We decided to do our count for last weekend’s RSPB Big Garden Bird Watch at lunchtime on Sunday. We could sit at the table and eat our lunch mindfully and watch. The patio doors and windows would give us a full view of the garden. We would see every bird that came and went.
The instruction is to watch for an hour and record the highest number of any species of bird that lands on your patch. We settled and waited – nothing! 15 minutes, 30 minutes… nothing. Then two Wood Pigeons landed on the grass. The start? No. During the second half hour not a bird landed on the lawn, the five feeders, the tree or the hedge.
We should have been counting two days ago when, like a thunderbolt, a Sparrowhawk landed on the bare branch of the tree beside the feeders and the Sparrows and Wood Pigeons scattered! That would have been something to report…but two Wood Pigeons! That was embarrassing.
I realised that I was becoming competitive, as if my whole identity rested on how many birds came into our garden. The RSPB wouldn’t be judging me. In fact they specifically say that they want to know what is happening. What is and isn’t there. That’s the whole point of the survey.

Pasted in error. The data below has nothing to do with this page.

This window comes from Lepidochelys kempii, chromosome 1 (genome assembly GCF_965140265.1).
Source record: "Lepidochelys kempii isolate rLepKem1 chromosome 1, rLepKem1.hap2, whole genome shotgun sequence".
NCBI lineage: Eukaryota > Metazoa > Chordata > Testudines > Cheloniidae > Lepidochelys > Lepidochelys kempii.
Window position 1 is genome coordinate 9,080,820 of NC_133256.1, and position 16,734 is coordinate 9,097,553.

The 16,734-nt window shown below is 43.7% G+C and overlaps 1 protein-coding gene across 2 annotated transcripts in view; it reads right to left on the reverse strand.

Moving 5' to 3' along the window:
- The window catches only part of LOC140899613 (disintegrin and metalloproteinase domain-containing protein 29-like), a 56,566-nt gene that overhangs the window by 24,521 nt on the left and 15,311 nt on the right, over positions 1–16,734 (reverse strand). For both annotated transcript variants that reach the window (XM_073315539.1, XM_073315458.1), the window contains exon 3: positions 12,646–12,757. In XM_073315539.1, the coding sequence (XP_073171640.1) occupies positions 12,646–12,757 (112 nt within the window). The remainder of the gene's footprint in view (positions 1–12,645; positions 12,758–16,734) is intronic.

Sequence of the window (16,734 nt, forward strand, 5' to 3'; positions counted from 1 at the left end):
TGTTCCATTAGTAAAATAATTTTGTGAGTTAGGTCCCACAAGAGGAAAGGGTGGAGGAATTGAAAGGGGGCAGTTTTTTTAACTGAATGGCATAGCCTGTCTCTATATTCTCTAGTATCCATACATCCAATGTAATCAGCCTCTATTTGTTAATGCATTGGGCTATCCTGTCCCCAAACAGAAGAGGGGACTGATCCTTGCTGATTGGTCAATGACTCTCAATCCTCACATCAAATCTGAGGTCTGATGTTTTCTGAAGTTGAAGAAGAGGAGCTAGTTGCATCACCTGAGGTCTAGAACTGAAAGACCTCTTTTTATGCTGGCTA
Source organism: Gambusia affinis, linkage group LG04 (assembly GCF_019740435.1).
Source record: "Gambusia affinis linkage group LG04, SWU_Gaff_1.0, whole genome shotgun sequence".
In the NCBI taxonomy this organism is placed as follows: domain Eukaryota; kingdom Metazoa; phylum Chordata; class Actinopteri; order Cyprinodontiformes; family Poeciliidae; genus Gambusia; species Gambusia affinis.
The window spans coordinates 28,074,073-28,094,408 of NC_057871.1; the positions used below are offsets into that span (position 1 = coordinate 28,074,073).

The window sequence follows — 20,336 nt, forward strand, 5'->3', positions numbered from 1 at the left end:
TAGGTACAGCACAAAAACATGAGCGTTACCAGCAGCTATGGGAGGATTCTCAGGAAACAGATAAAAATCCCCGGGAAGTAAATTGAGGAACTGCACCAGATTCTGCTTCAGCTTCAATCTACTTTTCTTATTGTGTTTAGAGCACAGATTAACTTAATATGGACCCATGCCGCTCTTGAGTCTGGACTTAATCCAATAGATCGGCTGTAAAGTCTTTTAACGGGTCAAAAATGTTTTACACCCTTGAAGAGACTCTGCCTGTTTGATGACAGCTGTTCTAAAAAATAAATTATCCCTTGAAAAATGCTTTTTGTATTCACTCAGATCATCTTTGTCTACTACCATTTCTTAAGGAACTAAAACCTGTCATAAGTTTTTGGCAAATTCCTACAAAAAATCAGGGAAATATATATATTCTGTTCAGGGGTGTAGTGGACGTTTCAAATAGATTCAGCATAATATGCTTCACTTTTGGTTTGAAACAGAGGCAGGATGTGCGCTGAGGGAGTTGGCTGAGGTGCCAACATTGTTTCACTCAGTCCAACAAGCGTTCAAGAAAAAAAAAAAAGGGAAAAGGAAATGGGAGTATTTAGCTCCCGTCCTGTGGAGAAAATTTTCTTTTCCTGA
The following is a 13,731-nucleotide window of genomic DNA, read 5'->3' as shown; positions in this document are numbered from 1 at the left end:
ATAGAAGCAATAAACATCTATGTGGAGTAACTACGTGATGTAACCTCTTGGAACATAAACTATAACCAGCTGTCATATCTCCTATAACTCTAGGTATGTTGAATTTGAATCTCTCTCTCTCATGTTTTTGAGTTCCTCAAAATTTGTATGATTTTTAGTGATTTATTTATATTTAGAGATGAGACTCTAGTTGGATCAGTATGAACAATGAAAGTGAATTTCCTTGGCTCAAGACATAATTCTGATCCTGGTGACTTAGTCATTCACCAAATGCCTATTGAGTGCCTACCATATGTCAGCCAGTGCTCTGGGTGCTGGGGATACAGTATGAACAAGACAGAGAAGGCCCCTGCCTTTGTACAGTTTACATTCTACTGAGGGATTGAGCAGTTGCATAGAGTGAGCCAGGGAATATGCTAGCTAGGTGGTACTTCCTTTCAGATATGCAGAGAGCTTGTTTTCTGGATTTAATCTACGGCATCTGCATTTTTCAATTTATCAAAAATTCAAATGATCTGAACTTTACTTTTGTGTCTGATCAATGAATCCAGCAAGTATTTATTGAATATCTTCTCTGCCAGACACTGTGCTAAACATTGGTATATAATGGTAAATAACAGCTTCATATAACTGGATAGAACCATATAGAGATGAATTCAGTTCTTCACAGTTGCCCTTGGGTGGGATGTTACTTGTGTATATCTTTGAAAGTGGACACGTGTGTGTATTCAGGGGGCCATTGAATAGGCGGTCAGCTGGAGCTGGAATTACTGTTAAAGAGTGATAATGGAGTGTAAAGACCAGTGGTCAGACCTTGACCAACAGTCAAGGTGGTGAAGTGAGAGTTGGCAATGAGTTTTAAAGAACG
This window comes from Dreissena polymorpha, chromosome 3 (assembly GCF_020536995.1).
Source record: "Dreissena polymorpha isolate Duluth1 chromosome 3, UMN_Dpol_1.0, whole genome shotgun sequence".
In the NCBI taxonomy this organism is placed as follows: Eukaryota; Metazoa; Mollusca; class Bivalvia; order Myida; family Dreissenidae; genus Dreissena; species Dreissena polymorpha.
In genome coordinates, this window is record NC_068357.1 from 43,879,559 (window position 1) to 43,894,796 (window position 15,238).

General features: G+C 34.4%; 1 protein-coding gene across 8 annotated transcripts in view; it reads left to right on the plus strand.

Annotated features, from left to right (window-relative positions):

At the celebration of Candlemas earlier in the day, we had read of how Jesus was presented at the Temple according to the law of Moses. That law stated that “Every firstborn male shall be designated as holy to the Lord.” It also stated that Mary and Joseph offered a sacrifice according to what is stated in the law of the Lord, “ a pair of turtle doves or two young pigeons.”
The story goes on to tell us of how the old man, Simeon recognises something more in Jesus than his just being a firstborn male in a Jewish family. Among other things, Jesus was to be”a light to lighten the Gentiles”. He also turned out not to be too keen on the buying and selling that took place in the Temple – of doves, or anything else. His identity did not rest on the sacrifice of a pair of pigeons.